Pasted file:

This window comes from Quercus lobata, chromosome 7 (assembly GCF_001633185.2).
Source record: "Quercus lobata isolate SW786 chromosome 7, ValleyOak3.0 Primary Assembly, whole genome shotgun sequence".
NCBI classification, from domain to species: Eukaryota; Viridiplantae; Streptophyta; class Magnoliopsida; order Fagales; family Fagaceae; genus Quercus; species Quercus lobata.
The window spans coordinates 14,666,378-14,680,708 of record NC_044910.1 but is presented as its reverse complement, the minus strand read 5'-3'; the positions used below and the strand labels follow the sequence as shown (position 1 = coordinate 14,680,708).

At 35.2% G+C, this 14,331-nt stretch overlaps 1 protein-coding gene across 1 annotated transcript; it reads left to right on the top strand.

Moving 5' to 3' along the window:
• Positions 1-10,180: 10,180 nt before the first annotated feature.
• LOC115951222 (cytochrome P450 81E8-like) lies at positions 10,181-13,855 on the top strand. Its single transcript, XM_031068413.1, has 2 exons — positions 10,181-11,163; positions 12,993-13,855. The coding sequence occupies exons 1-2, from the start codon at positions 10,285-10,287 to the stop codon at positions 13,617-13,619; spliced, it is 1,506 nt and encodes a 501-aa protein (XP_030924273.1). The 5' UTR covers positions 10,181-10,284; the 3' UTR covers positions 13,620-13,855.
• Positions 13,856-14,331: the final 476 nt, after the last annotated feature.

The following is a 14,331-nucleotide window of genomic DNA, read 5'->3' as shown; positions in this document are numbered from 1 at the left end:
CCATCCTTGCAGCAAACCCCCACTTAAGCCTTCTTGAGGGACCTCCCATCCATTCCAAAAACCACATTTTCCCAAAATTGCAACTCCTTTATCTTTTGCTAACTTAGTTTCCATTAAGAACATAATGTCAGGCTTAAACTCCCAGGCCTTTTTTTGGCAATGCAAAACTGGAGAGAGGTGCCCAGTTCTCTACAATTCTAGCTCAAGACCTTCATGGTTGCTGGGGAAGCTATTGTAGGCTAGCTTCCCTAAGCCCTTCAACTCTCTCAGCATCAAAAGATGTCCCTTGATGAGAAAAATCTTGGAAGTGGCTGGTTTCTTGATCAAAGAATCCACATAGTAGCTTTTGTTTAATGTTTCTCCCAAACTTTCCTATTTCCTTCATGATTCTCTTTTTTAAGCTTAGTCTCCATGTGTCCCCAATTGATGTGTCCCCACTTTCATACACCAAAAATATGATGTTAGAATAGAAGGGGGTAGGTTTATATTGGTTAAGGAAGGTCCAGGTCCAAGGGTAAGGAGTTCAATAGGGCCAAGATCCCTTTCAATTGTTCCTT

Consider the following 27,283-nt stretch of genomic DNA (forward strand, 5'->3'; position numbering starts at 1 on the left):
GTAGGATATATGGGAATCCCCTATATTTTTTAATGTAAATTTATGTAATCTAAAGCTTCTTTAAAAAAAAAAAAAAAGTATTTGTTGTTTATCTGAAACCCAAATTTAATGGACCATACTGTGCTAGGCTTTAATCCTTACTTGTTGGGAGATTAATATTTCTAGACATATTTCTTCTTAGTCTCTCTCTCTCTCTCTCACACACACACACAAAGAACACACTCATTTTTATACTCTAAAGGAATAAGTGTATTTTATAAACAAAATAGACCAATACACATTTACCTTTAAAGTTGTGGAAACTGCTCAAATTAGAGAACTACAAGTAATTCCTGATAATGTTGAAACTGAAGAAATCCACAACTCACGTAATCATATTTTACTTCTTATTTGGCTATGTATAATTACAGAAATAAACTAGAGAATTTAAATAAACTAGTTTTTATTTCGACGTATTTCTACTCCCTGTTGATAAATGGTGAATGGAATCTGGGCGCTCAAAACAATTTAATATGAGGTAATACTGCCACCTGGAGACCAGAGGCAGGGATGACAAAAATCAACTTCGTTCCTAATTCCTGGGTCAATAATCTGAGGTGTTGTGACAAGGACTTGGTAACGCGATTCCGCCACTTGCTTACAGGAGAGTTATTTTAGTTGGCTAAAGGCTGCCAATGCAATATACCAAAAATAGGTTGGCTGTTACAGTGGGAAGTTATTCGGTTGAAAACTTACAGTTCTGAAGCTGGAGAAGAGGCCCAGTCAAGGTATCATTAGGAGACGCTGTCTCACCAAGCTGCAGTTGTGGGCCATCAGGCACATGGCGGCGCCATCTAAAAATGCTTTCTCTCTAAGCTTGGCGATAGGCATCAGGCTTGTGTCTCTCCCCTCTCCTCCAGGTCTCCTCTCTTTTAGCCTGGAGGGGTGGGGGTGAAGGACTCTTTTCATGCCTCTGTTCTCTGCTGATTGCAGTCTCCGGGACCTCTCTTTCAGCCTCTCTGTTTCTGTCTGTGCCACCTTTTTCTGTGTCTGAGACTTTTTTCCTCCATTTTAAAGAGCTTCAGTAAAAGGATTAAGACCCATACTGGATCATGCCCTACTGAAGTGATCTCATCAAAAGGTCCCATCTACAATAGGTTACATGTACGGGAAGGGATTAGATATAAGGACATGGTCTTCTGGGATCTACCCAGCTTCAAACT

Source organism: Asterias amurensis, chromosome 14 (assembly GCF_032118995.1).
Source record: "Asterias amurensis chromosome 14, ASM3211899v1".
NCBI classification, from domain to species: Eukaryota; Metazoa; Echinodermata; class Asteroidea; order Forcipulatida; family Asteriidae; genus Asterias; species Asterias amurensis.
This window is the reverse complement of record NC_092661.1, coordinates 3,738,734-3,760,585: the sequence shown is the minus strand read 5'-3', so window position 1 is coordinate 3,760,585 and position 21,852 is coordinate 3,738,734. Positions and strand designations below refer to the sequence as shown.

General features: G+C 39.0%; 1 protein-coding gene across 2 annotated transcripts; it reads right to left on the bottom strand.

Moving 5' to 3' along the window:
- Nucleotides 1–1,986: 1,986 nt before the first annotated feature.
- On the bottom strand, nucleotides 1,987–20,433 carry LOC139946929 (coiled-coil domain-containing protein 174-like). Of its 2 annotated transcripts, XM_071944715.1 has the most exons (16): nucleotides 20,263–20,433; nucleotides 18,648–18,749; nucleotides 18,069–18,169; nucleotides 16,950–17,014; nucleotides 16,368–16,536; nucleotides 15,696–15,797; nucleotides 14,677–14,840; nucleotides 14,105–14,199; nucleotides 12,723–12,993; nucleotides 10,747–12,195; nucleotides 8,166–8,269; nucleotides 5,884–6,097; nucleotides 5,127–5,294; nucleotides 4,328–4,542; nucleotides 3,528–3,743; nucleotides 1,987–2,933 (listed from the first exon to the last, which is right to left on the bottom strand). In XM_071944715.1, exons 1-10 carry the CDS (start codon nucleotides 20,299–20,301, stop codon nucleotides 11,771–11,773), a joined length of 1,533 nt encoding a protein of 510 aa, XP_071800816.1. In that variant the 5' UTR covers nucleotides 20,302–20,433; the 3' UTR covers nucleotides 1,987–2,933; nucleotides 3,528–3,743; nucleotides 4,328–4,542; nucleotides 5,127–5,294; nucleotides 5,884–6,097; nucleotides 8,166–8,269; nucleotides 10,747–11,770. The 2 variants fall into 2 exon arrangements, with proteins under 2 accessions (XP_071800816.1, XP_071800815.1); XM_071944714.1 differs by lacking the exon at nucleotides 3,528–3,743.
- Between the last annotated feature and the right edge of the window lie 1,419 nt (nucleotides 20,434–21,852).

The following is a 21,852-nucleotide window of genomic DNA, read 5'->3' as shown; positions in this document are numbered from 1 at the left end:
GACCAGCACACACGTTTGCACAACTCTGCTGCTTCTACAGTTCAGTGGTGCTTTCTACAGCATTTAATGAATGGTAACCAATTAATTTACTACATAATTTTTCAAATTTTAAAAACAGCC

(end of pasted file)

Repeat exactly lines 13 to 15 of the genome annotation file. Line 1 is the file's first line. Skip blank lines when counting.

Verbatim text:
GTAGGATATATGGGAATCCCCTATATTTTTTAATGTAAATTTATGTAATCTAAAGCTTCTTTAAAAAAAAAAAAAAAGTATTTGTTGTTTATCTGAAACCCAAATTTAATGGACCATACTGTGCTAGGCTTTAATCCTTACTTGTTGGGAGATTAATATTTCTAGACATATTTCTTCTTAGTCTCTCTCTCTCTCTCTCACACACACACACAAAGAACACACTCATTTTTATACTCTAAAGGAATAAGTGTATTTTATAAACAAAATAGACCAATACACATTTACCTTTAAAGTTGTGGAAACTGCTCAAATTAGAGAACTACAAGTAATTCCTGATAATGTTGAAACTGAAGAAATCCACAACTCACGTAATCATATTTTACTTCTTATTTGGCTATGTATAATTACAGAAATAAACTAGAGAATTTAAATAAACTAGTTTTTATTTCGACGTATTTCTACTCCCTGTTGATAAATGGTGAATGGAATCTGGGCGCTCAAAACAATTTAATATGAGGTAATACTGCCACCTGGAGACCAGAGGCAGGGATGACAAAAATCAACTTCGTTCCTAATTCCTGGGTCAATAATCTGAGGTGTTGTGACAAGGACTTGGTAACGCGATTCCGCCACTTGCTTACAGGAGAGTTATTTTAGTTGGCTAAAGGCTGCCAATGCAATATACCAAAAATAGGTTGGCTGTTACAGTGGGAAGTTATTCGGTTGAAAACTTACAGTTCTGAAGCTGGAGAAGAGGCCCAGTCAAGGTATCATTAGGAGACGCTGTCTCACCAAGCTGCAGTTGTGGGCCATCAGGCACATGGCGGCGCCATCTAAAAATGCTTTCTCTCTAAGCTTGGCGATAGGCATCAGGCTTGTGTCTCTCCCCTCTCCTCCAGGTCTCCTCTCTTTTAGCCTGGAGGGGTGGGGGTGAAGGACTCTTTTCATGCCTCTGTTCTCTGCTGATTGCAGTCTCCGGGACCTCTCTTTCAGCCTCTCTGTTTCTGTCTGTGCCACCTTTTTCTGTGTCTGAGACTTTTTTCCTCCATTTTAAAGAGCTTCAGTAAAAGGATTAAGACCCATACTGGATCATGCCCTACTGAAGTGATCTCATCAAAAGGTCCCATCTACAATAGGTTACATGTACGGGAAGGGATTAGATATAAGGACATGGTCTTCTGGGATCTACCCAGCTTCAAACT

Source organism: Asterias amurensis, chromosome 14 (assembly GCF_032118995.1).
Source record: "Asterias amurensis chromosome 14, ASM3211899v1".